The Triple Jump is a fascinating event, combining great athleticism with co-ordination. Originally known as the hop, step and jump it is an excellent activity to carry out with children using a standing start rather than a run up. The American, James Connolly was one of the early competitors, winning in Athens in 1896.
Triple jumpers take off on the ‘hop’ stage and land on the same foot. They then take one step onto the other foot before a final jump, landing with two feet into the sand. The rules concerning the landing are the same as for the long jump with the nearest mark to the board being the distance measured.
The distances jumped really are amazing and it is well worth marking out on a field exactly how far they jump. For example our greatest triple jumper, Jonathan Edwards holds the World Record with a jump of 18 metres and 29 centimetres.
The worksheet looks at some of the greatest ever winners of the Triple Jump as well as completing a graph showing the distances jumped and would be best suited to upper primary children and can be found in our Year 5 Handling Data section.
Triple jump men
With a lovely hot summer ahead of us what better way to spend a maths lesson than looking at line graphs of temperatures?
In year 5 children are expected to construct and interpret line graphs. The important aspect of a line graph is that each point on the line will have a value. The graph on this worksheet shows the minimum and maximum temperatures each month for London. It would be well worth finding other temperature graphs for cities around the world and comparing them.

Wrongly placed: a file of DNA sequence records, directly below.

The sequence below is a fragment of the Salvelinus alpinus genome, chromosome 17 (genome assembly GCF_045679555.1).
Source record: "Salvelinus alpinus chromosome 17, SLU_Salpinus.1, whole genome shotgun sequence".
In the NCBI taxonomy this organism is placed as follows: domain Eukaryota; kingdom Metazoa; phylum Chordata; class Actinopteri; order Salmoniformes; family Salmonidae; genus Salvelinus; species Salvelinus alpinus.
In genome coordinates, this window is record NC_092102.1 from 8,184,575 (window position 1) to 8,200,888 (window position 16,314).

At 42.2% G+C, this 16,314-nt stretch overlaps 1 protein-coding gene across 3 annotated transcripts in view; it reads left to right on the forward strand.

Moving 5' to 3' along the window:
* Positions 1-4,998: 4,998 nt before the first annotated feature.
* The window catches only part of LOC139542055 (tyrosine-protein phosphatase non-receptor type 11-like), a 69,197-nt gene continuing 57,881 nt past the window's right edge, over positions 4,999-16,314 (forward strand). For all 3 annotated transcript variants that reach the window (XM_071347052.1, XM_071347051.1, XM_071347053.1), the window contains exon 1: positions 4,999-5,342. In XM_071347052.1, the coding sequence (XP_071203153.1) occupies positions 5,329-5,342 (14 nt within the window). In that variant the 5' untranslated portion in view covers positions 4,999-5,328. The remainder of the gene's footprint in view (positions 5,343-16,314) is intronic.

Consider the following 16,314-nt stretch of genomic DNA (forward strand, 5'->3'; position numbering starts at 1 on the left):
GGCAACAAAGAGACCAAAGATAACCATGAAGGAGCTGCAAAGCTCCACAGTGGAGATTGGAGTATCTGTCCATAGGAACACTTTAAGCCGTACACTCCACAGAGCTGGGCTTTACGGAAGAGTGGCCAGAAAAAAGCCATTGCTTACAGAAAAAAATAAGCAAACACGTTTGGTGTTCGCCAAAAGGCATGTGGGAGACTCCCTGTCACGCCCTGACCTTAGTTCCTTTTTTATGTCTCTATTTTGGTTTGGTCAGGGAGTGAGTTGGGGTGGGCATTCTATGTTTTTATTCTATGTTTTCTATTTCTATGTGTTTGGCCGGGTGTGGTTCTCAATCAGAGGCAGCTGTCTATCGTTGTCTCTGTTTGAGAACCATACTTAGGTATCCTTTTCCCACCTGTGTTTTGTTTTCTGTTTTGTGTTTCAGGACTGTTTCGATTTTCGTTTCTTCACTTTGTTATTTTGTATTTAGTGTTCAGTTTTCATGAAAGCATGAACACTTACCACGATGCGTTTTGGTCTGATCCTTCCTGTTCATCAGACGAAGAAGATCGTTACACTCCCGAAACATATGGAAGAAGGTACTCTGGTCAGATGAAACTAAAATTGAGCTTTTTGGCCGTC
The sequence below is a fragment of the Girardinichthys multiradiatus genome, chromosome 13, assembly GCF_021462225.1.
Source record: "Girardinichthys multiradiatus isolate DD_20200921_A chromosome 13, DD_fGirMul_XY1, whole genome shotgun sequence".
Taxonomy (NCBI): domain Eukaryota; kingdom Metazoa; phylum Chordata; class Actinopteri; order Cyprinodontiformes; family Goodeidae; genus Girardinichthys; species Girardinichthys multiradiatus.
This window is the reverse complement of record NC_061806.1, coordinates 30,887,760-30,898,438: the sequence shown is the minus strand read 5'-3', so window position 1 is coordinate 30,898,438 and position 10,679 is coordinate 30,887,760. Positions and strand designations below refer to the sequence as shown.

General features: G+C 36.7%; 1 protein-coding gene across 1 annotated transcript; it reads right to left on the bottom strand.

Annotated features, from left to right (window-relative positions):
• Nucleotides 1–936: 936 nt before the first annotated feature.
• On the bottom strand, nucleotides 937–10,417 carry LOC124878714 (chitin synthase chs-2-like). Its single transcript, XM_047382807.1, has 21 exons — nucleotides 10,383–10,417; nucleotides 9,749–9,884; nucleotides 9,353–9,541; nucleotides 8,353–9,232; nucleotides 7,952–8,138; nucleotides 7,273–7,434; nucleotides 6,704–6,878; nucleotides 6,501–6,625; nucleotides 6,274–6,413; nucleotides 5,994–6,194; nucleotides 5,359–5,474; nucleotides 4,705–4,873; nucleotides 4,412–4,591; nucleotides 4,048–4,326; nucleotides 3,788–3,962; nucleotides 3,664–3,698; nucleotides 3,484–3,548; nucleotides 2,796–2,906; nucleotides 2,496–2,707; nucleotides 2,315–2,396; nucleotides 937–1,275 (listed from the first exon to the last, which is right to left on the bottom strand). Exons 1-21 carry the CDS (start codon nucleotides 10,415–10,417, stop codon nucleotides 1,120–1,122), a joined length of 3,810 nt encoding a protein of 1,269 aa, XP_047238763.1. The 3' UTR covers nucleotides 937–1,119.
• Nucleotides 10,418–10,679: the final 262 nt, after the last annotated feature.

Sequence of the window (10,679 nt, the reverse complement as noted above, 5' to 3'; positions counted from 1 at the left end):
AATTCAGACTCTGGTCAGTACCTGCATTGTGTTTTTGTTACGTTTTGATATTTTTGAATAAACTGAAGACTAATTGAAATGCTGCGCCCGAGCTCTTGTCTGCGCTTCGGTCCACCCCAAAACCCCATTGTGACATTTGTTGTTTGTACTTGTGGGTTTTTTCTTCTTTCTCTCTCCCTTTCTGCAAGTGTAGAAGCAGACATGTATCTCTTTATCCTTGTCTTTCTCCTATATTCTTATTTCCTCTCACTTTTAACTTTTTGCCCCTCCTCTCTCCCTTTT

Another great idea is to find data for countries in the southern hemisphere and compare the shape of the line graph to London.
Why not go to our Handling data and probability page for year 5?
As adults we read and interpret information from tables and charts almost on a daily basis, but children need practice at this. To answer the questions on this worksheet children have to understand the layout of the table and interpret the figures. It also needs a nifty bit of adding three numbers, so jottings might well be the order of the day.
This worksheet can be found in our Year 4 Handling Data category.
Information from a table
Here we have another in our series of data handling worksheets for year 4. Each bird on the pictogram represents 5 birds. This page is a starter to show children how to complete and interpret a pictogram so that they can go on to create their own. In this case more information about the most common birds in the garden can easily be found on the internet and a hypothesis can be made as to whether a local survey would give similar results.
Pictogram: birds in the garden
Graphs are often perceived as a quite easy part of maths, but many children find interpreting them correctly quite tricky. This page looks at the most popular cars seen in a village. Each picture of a car represents 5 cars. Again this page should be seen more as a starter to go and collect data themselves and make their own pictograms. Problems might arise when the data is not in whole fives or tens. This can be solved by showing part of a car eg a wheel could represent one car. This would need to be shown clearly on the pictogram.